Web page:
The disused Bellarine Basin will be transformed into an environmental and public space Barwon Water announced this week.
The project will see the removal of the old reservoir, enabling the natural headwaters of Yarram Creek to be restored and wetlands to be established.
Located on the corner of Grubb and Swan Bay roads in Wallington, the open-air Bellarine Basin was the main balancing storage for drinking water for the Bellarine Peninsula.
It was used from the 1930s until it was decommissioned in 2011 following supply system upgrades that meant it was no longer required.
Barwon Water will remove the old basin, associated infrastructure and the security fencing surrounding the land it owns.
Early stages of the project are under way, including a biodiversity assessment.
The pine tree plantation, which Barwon Water said contains trees that are nearing the end of their natural life, will be replaced in stages with indigenous trees, shrubs and grasses, and the security fencing and old buildings on site will be dismantled.
Managing director Tracey Slatter said Barwon Water was delighted to be working with the Wadawurrung traditional owners, local community and key agencies.
She said Barwon Water had received $650,000 funding under the Victorian government’s Distinctive Areas and Landscapes program and would contribute the same amount to the $1.3 million project to begin remediating and revegetating the site.
“We want to transform the disused basin site into an area that enhances the unique and natural features of the Bellarine Peninsula so that it becomes a place people, birds and native animals can enjoy for generations to come,” Ms Slatter said.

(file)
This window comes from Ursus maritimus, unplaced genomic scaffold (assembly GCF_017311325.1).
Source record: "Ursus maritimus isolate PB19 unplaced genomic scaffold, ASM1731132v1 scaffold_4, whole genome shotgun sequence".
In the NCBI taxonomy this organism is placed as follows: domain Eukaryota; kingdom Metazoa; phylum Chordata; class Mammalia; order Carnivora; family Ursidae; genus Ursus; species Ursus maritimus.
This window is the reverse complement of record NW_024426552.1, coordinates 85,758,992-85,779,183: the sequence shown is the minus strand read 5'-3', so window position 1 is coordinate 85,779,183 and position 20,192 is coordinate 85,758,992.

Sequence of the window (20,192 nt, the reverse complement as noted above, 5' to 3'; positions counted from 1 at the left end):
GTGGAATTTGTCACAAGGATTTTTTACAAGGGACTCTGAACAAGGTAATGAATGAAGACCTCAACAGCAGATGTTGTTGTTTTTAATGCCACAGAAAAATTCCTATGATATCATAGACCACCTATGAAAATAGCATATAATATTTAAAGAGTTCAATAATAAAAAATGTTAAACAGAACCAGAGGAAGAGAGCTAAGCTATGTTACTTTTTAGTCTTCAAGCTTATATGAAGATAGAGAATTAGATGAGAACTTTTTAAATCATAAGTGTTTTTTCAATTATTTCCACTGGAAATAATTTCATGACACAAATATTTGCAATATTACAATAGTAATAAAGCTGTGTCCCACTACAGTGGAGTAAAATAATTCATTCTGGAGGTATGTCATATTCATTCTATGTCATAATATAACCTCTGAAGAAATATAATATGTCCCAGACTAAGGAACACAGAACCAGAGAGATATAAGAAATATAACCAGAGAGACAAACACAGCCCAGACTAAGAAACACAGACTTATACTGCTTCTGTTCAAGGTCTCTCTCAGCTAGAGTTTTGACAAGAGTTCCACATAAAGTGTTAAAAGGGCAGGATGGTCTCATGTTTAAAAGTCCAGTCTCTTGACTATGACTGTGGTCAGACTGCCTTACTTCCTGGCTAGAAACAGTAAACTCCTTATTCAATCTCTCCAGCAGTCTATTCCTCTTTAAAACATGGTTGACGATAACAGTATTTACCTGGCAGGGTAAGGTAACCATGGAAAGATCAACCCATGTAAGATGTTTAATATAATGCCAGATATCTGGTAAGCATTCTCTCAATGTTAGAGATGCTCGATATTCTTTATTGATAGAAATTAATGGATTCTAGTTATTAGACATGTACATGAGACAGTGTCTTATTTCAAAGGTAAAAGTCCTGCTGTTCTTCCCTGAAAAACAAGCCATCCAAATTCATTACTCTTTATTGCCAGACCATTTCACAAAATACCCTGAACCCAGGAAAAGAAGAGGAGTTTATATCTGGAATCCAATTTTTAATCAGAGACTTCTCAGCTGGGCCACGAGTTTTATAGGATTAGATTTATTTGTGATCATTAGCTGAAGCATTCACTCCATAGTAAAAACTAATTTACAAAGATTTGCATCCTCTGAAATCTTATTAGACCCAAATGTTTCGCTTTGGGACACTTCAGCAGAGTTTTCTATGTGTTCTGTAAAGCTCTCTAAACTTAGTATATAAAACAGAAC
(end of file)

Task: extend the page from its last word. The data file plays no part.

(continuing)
“We have already been liaising with a number of local community and environmental groups including the Bellarine Catchment Network and the Geelong Field Naturalists Club who have welcomed the opportunity to be involved in this important project.”
Bellarine Catchment Network program manager Matt Crawley said the project offered an opportunity for the community to improve the local environment.
“As an organisation focused on projects that protect and enhance the Bellarine environment, we couldn’t be more excited by this project and look forward to working with Barwon Water and other stakeholders in the coming years on a project that will significantly improve the environment and natural amenity of the Bellarine,” he said.
Geelong Field Naturalists Club life member Craig Morley welcomed the project and the opportunity for club members to be involved.
“This is a fabulous opportunity,” he said.
“It is an underrated gem, a place of beauty on the Bellarine Peninsula. It’s important that we take the time to get this right so we can protect the flora, fauna and environmental value that has been retained or developed at the site because of its seclusion for more than 80 years.”
Ms Slatter said that work this year would focus on realigning the waterway, removing some of the pine trees, and promoting the regrowth of native vegetation at the site.
“As it will take time for some of the native vegetation to return and flourish, areas of pine trees will be retained in the short term to complement the regrowth of native vegetation and preserve and improve local wildlife habitats,” she said.